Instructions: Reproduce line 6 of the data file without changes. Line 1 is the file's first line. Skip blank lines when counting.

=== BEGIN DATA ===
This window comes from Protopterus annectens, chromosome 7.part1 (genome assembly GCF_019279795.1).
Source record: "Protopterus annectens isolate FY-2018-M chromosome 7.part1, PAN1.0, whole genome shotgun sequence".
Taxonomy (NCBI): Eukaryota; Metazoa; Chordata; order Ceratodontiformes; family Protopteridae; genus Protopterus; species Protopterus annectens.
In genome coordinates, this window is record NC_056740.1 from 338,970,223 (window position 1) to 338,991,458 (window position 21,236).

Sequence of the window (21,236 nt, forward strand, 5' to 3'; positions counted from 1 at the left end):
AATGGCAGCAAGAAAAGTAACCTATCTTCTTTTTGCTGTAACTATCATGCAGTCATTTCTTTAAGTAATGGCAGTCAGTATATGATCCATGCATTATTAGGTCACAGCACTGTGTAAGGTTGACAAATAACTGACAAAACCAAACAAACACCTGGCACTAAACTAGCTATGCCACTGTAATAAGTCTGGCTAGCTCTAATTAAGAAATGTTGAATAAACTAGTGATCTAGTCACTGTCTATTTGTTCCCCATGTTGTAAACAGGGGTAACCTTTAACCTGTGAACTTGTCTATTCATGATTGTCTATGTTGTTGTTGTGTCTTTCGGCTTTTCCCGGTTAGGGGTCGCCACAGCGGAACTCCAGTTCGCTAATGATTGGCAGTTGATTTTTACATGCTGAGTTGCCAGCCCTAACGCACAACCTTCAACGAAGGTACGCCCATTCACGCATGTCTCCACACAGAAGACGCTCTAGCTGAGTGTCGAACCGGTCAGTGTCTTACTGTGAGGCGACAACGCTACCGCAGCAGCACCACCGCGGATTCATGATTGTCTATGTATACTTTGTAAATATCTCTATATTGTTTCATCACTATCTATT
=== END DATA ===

AATGGCAGCAAGAAAAGTAACCTATCTTCTTTTTGCTGTAACTATCATGCAGTCATTTCTTTAAGTAATGGCAGTCAGTATATGATCCATGCATTATTAGGTCACAGCACTGTGTAAGGTTGACAAATAACTGACAAAACCAAACAAACACCTGGCACTAAACTAGCTATGCCACTGTAATAAGTCTGGCTAGCTCTAATTAAGAAATGTTGAATAAACTAGTGATCTAGTCACTGTCTATTTGTTCCCCATGTTGTAAACAGGGGTAACCTTTAACCTGTGAACTTGTCTATTCATGATTGTCTATGTTGTTGTTGTGTCTTTCGGCTTTTCCCGGTTAGGGGTCGCCACAGCGGAACTCCAGTTCGCTAATGATTGGCAGTTGATTTTTACATGCTGAGTTGCCAGCCCTAACGCACAACCTTCAACGAAGGTACGCCCATTCACGCATGTCTCCACACAGAAGACGCTCTAGCTGAGTGTCGAACCGGTCAGTGTCTTACTGTGAGGCGACAACGCTACCGCAGCAGCACCACCGCGGATTCATGATTGTCTATGTATACTTTGTAAATATCTCTATATTGTTTCATCACTATCTATT